For Tulsa city workers who haul the trash, it's not only a hard job; it's one that doesn't pay any better than it did four years ago.
That's why the employee's union is pushing for a raise of about 8 percent. AFSCME Local 1180â€™s Mark Stodghill: "Can we win on this one? If the mayor keeps his promise, that he made to us, yes we can. The money is there, we showed that."
Tulsa city employees saw their salaries drop 2.7% in 2002, and down another 2% in '03. The wages went up 2% in 2004 and that fall employees got a one time 2% stipend. This past April wages went up another 2.7% - so most employees make the same as they did three years ago. And that's put Tulsa behind in what it pays city workers.
For every dollar they could make working somewhere else, most make 75 cents at the city. For supervisors and professional employees, it's worse - they make just 58 cents for every dollar they could make working in Wichita or Oklahoma City. For example, the wage for 911 operators is 27 percent behind other cities. Even the meter maid could make more if she worked somewhere else.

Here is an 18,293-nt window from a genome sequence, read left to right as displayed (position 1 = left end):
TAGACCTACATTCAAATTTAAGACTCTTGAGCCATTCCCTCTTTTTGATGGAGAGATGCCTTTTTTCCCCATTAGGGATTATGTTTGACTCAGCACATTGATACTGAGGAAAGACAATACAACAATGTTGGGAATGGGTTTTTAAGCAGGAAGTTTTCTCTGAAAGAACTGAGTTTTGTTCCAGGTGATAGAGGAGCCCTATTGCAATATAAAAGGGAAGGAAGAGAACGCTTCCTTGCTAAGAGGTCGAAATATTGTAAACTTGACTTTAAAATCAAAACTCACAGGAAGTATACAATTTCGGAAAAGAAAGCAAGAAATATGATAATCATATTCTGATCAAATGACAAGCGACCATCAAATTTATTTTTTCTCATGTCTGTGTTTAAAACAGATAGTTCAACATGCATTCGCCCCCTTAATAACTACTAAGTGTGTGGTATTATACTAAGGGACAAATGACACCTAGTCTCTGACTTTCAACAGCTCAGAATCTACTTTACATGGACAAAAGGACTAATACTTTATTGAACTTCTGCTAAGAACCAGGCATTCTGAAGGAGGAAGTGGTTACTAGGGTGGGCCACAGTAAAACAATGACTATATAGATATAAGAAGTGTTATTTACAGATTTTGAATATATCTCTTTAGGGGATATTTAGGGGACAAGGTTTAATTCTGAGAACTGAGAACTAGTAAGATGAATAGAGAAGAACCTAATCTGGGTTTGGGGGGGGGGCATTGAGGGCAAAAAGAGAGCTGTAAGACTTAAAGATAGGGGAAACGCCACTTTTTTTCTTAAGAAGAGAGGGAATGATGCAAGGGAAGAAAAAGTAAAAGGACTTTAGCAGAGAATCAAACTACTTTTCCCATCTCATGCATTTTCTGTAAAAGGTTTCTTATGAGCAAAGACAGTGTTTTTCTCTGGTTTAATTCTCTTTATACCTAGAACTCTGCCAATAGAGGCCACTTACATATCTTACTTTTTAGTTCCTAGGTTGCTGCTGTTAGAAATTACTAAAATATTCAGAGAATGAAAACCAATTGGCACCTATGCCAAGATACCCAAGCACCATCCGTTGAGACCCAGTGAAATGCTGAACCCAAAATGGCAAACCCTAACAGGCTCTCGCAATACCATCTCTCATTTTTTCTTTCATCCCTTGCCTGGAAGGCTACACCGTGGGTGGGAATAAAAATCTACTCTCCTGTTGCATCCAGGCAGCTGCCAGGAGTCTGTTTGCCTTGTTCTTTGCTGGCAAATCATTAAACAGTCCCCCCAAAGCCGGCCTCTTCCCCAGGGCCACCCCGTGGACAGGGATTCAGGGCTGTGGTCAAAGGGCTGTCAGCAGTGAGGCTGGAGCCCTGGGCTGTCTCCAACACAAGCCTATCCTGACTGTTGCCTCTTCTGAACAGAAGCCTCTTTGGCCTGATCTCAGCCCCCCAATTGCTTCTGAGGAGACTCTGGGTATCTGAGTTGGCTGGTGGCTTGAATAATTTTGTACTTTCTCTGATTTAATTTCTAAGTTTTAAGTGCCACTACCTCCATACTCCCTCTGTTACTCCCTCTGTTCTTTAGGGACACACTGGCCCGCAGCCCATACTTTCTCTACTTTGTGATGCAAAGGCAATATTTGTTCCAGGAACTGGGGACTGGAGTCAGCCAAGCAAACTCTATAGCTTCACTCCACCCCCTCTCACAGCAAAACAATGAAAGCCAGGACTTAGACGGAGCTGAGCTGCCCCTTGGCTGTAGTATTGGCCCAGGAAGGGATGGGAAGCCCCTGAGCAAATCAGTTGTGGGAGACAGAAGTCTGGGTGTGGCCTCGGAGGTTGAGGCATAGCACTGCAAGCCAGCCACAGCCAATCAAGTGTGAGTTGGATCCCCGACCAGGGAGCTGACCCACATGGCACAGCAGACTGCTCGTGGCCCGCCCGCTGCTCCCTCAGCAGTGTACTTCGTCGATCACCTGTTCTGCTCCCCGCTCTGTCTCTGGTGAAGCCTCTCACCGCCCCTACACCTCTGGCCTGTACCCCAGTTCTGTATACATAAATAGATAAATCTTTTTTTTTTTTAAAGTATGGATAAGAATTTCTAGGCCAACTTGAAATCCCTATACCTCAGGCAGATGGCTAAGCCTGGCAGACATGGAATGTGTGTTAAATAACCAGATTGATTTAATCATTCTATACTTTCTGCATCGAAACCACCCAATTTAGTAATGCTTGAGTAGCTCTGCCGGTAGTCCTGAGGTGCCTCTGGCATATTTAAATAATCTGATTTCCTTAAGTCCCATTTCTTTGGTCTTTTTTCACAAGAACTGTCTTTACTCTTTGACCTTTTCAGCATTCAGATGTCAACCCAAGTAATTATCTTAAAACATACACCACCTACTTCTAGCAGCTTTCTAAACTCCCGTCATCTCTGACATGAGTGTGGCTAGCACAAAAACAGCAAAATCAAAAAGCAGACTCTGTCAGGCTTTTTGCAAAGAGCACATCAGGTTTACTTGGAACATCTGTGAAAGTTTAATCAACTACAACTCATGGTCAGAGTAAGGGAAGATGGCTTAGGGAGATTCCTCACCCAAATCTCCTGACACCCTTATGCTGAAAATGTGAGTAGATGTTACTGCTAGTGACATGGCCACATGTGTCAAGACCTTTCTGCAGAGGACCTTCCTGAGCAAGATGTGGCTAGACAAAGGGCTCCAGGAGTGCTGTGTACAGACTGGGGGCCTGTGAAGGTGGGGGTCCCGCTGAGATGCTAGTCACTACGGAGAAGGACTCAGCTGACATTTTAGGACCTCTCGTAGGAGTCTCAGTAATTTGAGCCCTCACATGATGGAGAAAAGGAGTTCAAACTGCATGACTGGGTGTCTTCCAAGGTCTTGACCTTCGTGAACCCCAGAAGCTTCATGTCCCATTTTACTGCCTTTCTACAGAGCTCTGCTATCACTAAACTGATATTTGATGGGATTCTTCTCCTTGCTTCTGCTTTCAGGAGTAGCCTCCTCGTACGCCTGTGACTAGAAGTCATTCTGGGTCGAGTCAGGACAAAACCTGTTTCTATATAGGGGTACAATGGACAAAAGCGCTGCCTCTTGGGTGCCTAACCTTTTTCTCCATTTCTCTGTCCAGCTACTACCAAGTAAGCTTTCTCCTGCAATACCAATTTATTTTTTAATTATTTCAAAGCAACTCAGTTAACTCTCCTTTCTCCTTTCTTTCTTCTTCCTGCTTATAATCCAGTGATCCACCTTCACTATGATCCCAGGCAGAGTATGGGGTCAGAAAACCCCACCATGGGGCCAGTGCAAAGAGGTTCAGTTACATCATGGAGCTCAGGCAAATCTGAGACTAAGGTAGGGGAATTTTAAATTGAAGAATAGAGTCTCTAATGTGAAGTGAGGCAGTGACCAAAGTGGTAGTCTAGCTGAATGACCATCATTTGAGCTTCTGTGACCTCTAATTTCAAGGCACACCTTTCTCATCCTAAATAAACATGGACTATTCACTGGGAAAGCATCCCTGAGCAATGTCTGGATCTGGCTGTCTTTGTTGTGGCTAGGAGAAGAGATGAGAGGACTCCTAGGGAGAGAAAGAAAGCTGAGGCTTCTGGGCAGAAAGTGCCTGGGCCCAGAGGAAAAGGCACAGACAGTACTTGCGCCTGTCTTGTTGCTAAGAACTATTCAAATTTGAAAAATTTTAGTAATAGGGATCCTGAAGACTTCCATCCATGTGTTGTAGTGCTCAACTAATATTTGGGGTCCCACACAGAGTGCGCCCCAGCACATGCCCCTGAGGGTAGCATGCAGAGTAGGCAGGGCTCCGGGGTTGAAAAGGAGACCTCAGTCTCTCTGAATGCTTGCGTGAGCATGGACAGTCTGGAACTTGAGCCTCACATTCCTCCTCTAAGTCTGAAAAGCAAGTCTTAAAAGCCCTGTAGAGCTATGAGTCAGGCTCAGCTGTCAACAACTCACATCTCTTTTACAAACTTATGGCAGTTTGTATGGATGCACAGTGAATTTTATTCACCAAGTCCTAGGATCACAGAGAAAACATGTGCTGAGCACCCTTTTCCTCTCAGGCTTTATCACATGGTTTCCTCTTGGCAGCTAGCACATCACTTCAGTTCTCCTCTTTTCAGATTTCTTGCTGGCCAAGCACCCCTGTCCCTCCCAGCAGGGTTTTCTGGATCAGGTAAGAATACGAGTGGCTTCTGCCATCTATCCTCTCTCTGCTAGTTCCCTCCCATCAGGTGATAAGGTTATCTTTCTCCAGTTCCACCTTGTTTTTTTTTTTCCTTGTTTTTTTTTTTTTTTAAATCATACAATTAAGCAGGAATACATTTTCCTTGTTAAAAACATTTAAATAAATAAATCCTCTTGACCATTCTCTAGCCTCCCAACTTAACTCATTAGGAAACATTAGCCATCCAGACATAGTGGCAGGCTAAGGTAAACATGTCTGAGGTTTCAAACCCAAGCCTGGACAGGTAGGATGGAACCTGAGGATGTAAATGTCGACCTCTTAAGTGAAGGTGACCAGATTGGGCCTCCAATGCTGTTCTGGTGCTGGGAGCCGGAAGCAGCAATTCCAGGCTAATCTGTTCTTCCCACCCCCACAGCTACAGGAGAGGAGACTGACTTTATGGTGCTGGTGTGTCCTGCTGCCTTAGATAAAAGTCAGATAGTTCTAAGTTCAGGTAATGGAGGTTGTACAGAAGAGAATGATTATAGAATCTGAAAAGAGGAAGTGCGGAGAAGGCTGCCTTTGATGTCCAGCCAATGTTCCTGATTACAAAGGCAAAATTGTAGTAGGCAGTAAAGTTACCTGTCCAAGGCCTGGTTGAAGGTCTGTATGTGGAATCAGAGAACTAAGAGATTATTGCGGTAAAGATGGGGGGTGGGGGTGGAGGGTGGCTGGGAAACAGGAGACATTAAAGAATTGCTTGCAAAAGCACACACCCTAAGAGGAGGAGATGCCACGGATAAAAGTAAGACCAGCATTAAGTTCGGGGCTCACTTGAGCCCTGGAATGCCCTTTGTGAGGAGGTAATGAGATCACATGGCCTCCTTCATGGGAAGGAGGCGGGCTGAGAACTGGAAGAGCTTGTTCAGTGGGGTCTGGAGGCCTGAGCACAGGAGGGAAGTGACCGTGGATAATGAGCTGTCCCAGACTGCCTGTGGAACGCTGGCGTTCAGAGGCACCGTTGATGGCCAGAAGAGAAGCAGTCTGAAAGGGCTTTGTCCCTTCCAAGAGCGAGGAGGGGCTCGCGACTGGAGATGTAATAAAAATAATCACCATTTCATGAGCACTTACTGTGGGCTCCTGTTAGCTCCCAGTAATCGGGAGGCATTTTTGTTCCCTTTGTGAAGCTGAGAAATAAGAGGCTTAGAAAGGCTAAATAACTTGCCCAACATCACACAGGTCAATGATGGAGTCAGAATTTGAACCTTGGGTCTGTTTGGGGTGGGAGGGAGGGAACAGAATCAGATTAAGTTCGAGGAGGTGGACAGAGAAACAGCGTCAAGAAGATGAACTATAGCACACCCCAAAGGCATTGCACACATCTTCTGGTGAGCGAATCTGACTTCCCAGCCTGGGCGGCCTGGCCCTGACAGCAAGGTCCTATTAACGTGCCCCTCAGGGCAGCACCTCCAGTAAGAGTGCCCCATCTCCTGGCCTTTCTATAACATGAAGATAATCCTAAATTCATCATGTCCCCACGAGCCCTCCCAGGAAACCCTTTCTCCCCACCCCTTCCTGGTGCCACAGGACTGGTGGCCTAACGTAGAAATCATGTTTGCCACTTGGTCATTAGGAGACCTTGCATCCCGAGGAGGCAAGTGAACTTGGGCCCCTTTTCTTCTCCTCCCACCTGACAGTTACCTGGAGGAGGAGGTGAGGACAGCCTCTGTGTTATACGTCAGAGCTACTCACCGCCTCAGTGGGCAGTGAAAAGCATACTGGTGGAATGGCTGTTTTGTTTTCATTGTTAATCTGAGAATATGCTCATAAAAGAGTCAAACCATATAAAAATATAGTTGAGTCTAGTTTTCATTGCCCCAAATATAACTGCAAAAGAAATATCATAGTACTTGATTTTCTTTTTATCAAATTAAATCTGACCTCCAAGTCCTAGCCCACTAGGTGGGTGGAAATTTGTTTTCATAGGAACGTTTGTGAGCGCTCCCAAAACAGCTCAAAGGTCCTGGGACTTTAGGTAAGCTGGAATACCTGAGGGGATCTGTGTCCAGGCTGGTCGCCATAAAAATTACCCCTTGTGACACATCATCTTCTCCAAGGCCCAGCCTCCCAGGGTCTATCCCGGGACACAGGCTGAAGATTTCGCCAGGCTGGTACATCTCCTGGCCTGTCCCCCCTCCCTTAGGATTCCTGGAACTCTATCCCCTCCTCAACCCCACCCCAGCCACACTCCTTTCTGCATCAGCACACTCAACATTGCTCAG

Attorneys at the city are 42% behind the market on salary and wages are depressed for everyone, from the top of city hall to the guys who inspect the sewers and make sure everything is flowing. Mark Stodghill: "It's real tough and we've really sucked it up, the employees have kept working, though morale is really low. They've kept the water slowing and the parks growing."
The union won a ruling in arbitration to get the raise they want, but its non-binding, and the mayor has put together a budget, which includes a smaller 3.5% raise to start next month. Even with that it would be the first actual increase in pay since 2001.